Quality & Science

Editorial Comment 7/28/2020: Masks and the 12th Step

by Editor-in-Chief: Dr. William Haning, MD, DFAPA, DFASAM | July 27, 2020

EDITORIAL COMMENT:  Masks and the 12th Step

 

In Stephanie Brown’s “Treating the Alcoholic” there is a section entitled “a psychological view of the 12 steps.” While paralleling the process of recovery - employing a 12-step model - with psychotherapy, she and George Vaillant have made the case for it being a maturational process.  This is not surprising. When one compares the unconscious defense systems to each of the levels of function represented by those 12 steps, there is an eerie parallel. The most primitive defenses such as denial are addressed earliest; and the most mature defenses, such as altruism, become components of the last steps.  Using Vaillant’s scheme, those defenses are organized thus: 

  • Level I – pathological defenses (psychotic denial, delusional projection)
  • Level II – immature defenses (fantasy, projection, passive aggression, acting out)
  • Level III – neurotic defenses (intellectualization, reaction formation, dissociation, displacement, repression)
  • Level IV – mature defenses (humor, sublimation, suppression, altruism, anticipation)

Separately, the 12 steps of AA, NA, and Alanon are clear and elegant, and deserve to not be abbreviated.  Most of the readers will have considerable familiarity with the full-text version of these steps.  But for this discussion, what is needed is a mnemonic, a reminder of the general nature of those steps.  Mine is: Surrender, Hope, Trust, Inventory, Confession, Readiness, Petition, Butcher's Bill, Payment, Maintenance, Communion, Action & Aid.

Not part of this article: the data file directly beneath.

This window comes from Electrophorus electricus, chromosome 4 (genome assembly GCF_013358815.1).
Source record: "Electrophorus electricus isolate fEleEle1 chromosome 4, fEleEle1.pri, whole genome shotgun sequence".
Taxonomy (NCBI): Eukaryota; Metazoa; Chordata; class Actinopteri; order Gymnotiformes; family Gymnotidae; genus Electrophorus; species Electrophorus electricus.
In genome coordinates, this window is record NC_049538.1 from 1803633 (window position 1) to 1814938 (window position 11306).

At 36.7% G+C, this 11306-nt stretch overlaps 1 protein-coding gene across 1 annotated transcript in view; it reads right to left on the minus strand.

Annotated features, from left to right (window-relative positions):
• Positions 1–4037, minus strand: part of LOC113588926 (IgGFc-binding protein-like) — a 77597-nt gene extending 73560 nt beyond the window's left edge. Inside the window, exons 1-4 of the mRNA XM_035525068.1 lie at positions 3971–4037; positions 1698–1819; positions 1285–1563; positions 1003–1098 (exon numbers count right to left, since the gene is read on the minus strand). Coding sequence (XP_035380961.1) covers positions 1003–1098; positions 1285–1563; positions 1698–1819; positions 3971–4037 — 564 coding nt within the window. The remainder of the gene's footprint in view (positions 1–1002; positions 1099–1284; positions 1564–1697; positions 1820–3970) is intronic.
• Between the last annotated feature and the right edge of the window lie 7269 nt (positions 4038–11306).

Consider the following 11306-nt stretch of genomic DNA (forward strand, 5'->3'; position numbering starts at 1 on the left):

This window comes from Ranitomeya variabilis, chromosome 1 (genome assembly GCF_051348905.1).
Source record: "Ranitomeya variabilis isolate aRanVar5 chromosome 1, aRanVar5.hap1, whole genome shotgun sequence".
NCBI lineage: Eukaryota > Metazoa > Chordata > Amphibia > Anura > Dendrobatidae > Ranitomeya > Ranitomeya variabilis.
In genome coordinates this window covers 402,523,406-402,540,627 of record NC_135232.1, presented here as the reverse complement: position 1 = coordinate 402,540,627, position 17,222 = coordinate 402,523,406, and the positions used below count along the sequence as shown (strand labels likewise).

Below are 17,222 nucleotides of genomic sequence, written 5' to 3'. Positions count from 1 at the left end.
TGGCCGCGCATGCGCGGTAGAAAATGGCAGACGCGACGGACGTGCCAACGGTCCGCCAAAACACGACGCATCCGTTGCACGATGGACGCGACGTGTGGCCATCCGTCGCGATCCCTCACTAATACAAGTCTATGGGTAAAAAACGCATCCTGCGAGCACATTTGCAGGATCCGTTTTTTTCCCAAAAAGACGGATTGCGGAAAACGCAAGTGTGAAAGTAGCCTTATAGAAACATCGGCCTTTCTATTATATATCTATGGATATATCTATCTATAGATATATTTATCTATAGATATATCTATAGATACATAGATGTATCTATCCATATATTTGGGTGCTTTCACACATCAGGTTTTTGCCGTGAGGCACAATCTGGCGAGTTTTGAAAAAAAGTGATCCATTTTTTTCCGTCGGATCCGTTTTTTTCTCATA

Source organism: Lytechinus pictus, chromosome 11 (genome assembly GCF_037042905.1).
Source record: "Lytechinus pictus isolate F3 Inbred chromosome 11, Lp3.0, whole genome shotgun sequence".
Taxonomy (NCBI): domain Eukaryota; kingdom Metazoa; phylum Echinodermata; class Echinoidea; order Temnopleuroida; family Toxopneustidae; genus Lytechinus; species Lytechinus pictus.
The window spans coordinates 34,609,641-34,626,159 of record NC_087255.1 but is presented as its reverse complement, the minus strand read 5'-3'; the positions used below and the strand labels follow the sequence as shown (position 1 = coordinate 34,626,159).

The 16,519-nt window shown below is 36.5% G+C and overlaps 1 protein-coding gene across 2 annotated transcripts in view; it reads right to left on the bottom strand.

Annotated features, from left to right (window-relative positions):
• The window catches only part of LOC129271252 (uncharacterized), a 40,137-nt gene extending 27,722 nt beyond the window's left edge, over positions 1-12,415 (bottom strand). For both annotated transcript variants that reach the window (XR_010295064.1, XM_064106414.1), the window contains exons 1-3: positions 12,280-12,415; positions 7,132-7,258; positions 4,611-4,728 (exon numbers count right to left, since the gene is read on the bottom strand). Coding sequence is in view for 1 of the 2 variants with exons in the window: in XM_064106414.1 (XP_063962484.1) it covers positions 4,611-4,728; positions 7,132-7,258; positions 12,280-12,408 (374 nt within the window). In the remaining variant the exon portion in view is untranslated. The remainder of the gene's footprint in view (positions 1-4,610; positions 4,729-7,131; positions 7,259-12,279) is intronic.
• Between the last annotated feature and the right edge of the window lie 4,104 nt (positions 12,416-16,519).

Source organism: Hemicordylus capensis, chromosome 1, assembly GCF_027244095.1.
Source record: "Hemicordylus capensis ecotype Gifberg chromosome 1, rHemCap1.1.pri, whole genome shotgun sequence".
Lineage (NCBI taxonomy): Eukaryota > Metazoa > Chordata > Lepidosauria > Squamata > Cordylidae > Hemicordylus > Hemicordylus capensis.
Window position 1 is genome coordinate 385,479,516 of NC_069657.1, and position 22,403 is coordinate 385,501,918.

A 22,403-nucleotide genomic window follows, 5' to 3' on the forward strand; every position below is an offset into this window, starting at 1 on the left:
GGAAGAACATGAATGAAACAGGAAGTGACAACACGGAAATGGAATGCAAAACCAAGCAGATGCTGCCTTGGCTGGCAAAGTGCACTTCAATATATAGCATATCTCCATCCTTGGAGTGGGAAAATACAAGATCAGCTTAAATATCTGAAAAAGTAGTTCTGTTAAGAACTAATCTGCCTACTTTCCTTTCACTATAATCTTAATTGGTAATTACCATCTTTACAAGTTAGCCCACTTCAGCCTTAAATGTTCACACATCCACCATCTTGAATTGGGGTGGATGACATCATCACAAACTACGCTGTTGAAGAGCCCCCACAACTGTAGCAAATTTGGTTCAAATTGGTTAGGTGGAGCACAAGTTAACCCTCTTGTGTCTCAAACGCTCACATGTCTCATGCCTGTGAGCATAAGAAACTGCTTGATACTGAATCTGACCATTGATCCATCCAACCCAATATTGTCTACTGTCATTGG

What has this to do with masks, with infection barriers during a pandemic? Fabric infection barrier masks are the material representation of altruism.  Unlike N95 masks and protective costumes, their primary function is notto ward off infection, not to defend against acquiring the virus. The masks markedly reduce the expulsion of the virus into the surroundings, and thus reduce the likelihood of giving the virus to others. Happily, while wearing a fabric mask alone and wearing it solo is only weakly effective against acquiring contagion, when worn in the presence of others who are all wearing their fabric masks, it provides nearly complete protection for all.  In the words of my partner, “…Mask-wearing is mostly about doing something for the good of others.” 

 

Notably, in examining the success of some countries, there appears to be a correspondence between success in infection control, and the regional tradition of mutual reliance.  It is as if the benefit accrues to cultures with higher titers of altruism. 

William Haning, MD, DFASAM